code a bit shorter. Let’s create this randomStockPrice function. IntelliJ IDEA knows this needs to return a
Double because of StockPrice constructor. One way to create an arbitrary Double is using
ThreadLocalRandom and the nextDouble method. Let’s generate a number between zero and one
hundred. The last thing we need to do to make sure this compiles is to return this Flux. Since we want to be able to access this method via an HTTP Get call, we need to add the @GetMapping
annotation to it. We’ll give it a path, I tend to define this
as a String param and then get IntelliJ IDEA to turn it into an array call. We need to define what the response to this
method looks like, we’re going to use TEXT_EVENT_STREAM_VALUE so this is a server-sent events streaming
endpoint. Again, I’ll use IntelliJ IDEA to wrap this
in an array. One final warning from IntelliJ IDEA that needs fixing up – the IDE has detected that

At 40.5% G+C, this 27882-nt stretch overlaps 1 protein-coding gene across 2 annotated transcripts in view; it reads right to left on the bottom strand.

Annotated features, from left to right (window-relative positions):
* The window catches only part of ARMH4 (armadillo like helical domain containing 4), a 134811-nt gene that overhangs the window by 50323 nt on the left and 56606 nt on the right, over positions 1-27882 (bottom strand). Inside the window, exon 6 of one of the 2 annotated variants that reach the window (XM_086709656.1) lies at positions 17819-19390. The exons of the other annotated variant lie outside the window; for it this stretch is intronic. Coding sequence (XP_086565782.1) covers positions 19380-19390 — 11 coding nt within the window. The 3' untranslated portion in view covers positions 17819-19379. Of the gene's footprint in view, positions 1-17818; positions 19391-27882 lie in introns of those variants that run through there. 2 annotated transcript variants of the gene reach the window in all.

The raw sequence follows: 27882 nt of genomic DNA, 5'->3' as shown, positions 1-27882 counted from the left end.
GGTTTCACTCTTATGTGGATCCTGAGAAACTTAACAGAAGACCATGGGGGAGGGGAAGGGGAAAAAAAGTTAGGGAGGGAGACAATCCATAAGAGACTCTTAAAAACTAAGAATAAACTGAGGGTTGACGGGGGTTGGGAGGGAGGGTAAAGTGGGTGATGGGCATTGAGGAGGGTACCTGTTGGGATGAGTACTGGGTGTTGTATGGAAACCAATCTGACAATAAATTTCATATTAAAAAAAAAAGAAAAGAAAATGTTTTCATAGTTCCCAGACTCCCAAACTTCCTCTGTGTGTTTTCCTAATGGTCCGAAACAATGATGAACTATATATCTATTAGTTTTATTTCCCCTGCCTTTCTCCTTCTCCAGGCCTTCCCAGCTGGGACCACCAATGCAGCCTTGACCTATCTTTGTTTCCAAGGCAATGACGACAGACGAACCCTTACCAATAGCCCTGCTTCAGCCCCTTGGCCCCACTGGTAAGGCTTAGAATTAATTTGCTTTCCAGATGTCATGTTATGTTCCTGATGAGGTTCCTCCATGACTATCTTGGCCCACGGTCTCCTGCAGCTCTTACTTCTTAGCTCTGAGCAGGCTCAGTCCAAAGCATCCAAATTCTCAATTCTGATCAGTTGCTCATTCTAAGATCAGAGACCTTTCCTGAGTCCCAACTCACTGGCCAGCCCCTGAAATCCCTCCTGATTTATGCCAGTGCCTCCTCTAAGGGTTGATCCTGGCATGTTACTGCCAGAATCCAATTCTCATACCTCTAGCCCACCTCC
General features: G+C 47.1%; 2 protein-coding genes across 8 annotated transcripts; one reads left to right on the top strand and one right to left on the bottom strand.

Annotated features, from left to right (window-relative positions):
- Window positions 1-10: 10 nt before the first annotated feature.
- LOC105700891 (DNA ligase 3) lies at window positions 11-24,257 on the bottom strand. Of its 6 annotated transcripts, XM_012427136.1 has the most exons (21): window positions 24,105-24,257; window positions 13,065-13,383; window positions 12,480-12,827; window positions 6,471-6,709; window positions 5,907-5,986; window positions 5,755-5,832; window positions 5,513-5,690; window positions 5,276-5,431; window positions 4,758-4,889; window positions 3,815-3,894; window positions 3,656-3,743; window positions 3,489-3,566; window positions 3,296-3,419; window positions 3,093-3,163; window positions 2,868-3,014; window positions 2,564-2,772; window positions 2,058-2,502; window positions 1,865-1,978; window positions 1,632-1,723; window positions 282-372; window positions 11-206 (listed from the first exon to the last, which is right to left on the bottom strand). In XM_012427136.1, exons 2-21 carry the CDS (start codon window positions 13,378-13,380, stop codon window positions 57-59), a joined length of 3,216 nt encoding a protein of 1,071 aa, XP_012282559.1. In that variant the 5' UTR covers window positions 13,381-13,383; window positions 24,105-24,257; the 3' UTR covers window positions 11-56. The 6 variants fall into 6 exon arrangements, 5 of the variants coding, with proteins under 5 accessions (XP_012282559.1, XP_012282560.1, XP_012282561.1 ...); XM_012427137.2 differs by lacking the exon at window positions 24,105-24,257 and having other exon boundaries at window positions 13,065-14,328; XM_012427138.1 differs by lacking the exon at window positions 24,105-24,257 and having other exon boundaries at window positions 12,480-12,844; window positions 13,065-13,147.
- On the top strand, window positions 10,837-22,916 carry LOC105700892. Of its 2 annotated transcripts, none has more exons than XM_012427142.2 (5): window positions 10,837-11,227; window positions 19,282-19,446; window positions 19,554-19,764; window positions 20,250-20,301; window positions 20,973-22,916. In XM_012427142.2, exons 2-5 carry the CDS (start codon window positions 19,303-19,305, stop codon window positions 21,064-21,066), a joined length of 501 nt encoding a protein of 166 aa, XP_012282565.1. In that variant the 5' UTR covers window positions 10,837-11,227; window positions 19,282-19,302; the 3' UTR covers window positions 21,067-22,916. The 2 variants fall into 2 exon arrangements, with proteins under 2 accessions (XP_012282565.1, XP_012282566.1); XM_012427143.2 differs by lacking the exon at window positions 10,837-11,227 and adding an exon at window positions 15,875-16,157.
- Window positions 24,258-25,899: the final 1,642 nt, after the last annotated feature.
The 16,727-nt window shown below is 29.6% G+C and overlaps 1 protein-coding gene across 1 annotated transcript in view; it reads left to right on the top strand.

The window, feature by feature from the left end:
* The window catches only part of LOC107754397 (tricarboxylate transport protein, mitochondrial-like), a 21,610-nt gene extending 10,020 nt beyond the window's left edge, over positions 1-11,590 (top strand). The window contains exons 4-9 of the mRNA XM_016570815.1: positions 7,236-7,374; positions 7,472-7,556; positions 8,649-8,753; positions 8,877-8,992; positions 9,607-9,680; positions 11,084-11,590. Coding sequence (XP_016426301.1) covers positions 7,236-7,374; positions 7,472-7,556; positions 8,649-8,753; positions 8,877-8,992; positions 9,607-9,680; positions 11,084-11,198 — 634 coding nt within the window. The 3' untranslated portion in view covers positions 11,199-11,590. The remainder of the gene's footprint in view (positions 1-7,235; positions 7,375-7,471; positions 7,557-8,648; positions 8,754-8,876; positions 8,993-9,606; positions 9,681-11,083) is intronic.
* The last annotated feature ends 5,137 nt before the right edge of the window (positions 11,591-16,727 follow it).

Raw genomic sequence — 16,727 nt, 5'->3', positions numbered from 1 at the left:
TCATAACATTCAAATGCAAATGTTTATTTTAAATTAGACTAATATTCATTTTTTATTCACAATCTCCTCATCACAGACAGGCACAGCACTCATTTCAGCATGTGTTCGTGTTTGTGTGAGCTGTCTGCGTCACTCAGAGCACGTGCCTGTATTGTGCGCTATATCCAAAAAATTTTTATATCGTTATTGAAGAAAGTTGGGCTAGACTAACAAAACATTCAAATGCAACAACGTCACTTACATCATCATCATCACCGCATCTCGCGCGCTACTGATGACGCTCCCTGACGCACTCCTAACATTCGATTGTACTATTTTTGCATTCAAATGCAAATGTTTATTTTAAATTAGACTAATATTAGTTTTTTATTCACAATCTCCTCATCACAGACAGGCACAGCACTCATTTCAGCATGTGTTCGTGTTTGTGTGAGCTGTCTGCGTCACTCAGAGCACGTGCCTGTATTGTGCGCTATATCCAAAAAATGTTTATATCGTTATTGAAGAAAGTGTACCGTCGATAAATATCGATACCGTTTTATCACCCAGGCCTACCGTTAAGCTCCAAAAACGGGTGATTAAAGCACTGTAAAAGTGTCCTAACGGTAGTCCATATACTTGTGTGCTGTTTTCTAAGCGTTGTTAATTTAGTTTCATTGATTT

we’re using a path variable but haven’t defined it in the method parameters. One way to fix this is to get IntelliJ IDEA
to create the PathVariable, and remove the parameter we created earlier. We run the application, and we can see it start up correctly. If we open up a web browser and navigate to
the path we defined, we will see the events tick once a second, and see the stock price
represented as a JSON string. We’ve created a simple Kotlin Spring Boot application that uses Reactive Streams to
emit a randomly generated stock price once a second. In the rest of the tutorial we’ll show how
to connect to this server to retrieve prices, and how to create a chart that shows the price
updates in real time. Thanks for watching!